Ex-wife: Tutor never confessed
By Lindsay Faber - Greenwich Time

NORWALK -- The ex-wife of Skakel family tutor Kenneth Littleton testified yesterday that Littleton never confessed to Martha Moxley's murder during a 1984 blackout, and that she was urged later by state investigators to falsely tell Littleton he had, in the hopes of forcing a real confession out of him.

Testimony in the trial of Michael Skakel twisted and turned yesterday, with lawyers at one point even arguing over whether Littleton actually confessed yesterday in one of his statements to the court. Lawyers also grappled with disparate testimony from the two main investigators in the case's 26 1/2-year history -- one of whom said Littleton's alleged confession was bogus and the other who suggested it was real.

Several witnesses took the stand yesterday outside of the presence of the jury, to give Superior Court Judge John Kavanewsky Jr. an idea of whether he should allow Skakel's attorney to introduce evidence he says will to implicate Littleton in the crime.

Moxley was beaten to death with a golf club linked to the Skakel family in October 1975. She and Skakel were 15 and lived across the street from one another. Skakel, now 41, is on trial for her murder.

After almost a full day of confusing testimony from Littleton, his ex-wife, Mary Baker, and the investigators who pursued Littleton as the chief suspect in the 1980s and 1990s, Kavanewsky delayed a ruling about admitting the evidence until Littleton's cross-examination Monday morning. Prosecutors have already questioned Littleton, who is currently on several medications for bipolar disorder, in front of the jury.

In 1992, Baker testified, state investigators asked her to tell Littleton he confessed in a 1984 blackout during a car trip. They even sent her to a bugged hotel room in Boston, where she was to meet up with Littleton and try to force a confession out of him, she said. The defense is seeking to get transcripts of those taped conversations admitted as evidence and hopes to use them to exonerate Skakel.

Whether those conversations were set up by the state with a ruse of falsely telling Littleton he had confessed came under question yesterday, when former State Inspector John Solomon testified that he and former Greenwich police detective Frank Garr did not set Baker up to the task. Garr testified moments later that the duo did in fact tell Baker to lie to her ex-husband.

Baker, in the transcripts, claims Littleton once told her that Moxley "would not die" and he "had to stab her through the neck."

But Baker admitted yesterday she made that up.

Baker, who was married to Littleton between 1983 and 1990, said she agreed to cooperate with Garr and Solomon because she felt bad for Dorthy Moxley, the victim's mother. She said she consistently lied to Littleton in the hopes that if he knew something, he would spill it.

Benedict asked, "Has Ken Littleton ever made any confession to you in regards to the murder of Martha Moxley?"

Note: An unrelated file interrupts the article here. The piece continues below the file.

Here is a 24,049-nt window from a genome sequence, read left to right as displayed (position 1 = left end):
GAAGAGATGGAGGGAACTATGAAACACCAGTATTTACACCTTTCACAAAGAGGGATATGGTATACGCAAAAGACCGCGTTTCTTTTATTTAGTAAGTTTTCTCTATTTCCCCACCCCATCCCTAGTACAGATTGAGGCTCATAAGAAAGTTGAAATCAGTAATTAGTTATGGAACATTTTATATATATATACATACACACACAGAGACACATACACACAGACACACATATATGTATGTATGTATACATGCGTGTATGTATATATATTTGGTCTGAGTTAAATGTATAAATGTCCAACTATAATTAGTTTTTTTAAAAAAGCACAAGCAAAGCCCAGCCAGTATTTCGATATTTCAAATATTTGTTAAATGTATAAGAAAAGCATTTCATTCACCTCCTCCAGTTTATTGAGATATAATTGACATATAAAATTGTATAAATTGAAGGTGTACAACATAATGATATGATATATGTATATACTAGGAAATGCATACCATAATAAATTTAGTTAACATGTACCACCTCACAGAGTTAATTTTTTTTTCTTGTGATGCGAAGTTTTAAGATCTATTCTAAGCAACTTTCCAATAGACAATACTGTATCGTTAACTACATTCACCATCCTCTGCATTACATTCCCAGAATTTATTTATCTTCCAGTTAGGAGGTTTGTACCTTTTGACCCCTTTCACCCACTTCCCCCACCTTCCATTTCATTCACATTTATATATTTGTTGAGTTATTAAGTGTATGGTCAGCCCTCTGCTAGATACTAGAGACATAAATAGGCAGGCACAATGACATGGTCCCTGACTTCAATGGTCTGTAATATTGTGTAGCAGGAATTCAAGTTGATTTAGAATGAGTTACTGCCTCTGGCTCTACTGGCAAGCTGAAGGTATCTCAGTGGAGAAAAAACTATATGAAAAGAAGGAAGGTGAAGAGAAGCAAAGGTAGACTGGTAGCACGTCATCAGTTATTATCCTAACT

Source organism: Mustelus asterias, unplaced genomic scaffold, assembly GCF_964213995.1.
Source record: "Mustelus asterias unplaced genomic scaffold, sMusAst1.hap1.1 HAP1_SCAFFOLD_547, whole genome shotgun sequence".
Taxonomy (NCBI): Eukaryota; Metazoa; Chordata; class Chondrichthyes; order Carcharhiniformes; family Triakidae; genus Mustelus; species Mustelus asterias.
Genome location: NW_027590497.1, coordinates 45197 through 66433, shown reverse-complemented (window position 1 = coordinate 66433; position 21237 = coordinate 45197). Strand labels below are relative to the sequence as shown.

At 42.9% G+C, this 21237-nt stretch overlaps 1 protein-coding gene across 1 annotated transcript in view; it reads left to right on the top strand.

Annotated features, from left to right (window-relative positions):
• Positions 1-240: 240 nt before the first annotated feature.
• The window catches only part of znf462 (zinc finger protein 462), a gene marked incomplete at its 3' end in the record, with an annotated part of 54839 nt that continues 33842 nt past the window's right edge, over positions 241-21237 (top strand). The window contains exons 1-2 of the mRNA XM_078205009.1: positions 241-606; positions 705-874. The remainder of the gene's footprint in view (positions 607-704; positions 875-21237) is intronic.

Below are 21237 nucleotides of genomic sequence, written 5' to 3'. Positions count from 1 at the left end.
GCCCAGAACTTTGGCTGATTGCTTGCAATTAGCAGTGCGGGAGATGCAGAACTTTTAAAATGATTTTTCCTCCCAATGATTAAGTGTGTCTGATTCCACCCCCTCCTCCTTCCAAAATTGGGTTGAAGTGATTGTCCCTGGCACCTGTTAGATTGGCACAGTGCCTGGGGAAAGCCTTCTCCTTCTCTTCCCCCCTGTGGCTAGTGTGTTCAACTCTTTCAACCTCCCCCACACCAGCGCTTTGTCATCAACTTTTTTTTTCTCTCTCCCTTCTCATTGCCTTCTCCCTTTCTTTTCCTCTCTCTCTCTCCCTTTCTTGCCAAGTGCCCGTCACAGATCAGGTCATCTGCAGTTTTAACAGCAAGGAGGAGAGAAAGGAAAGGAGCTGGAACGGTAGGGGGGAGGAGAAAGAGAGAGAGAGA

"Never," she answered.

Asked Sherman, "So you consistently lied to Ken?"

"Yes I did," she said.

Meanwhile, lawyers argued over Littleton's answer to a question seized on by Sherman.

"Did you ever tell Mary you had to stab her through the neck?"

"Yes, I did," Littleton said.

Benedict argued the question was confusing because it came as Sherman showed Littleton a transcript of Baker telling Littleton, albeit falsely, that he once told her he had to stab Moxley through the neck. That conversation never happened, Baker admitted.

Benedict furthered his case by asking Littleton point-blank if he ever confessed to the crime.

"Have you ever admitted stabbing Martha Moxley?" Benedict asked Littleton yesterday.

"No," he answered, adding, "She told me I said I did it."

Asked Benedict: "Do you have any recollection of ever saying anything like that to your ex-wife?"

"No," Littleton answered.

Solomon, in his testimony, denied that the state had ever put Baker up to urging a confession out of her ex-husband.

When asked by both lawyers if he and Garr had done that, he answered, "Absolutely not."

But during his testimony he could not point to a written report of Littleton's confessions in a thick binder he created during his investigation.

"My best recollection is there were statements he made telling her he may have done it, along with many statements about descriptions of the murder and blood and things like that," Solomon said, saying the incriminating statements must be on tape and not in writing.

Garr, who took the stand immediately after, came short of calling Solomon a liar but testified that he and Solomon absolutely urged Baker, Littleton's ex-wife, to fabricate a confession to Littleton so that he might make a real one.

"We had suggested to her that she say these things and confront him with these ideas," Garr said. "We used her as an agent of ours."

But both Baker and Garr insisted yesterday that, despite their efforts, they never heard a direct confession from Littleton that he murdered Moxley. Littleton, who moved into the Skakel home on the night Moxley disappeared, maintains he never even met the 15-year-old girl.



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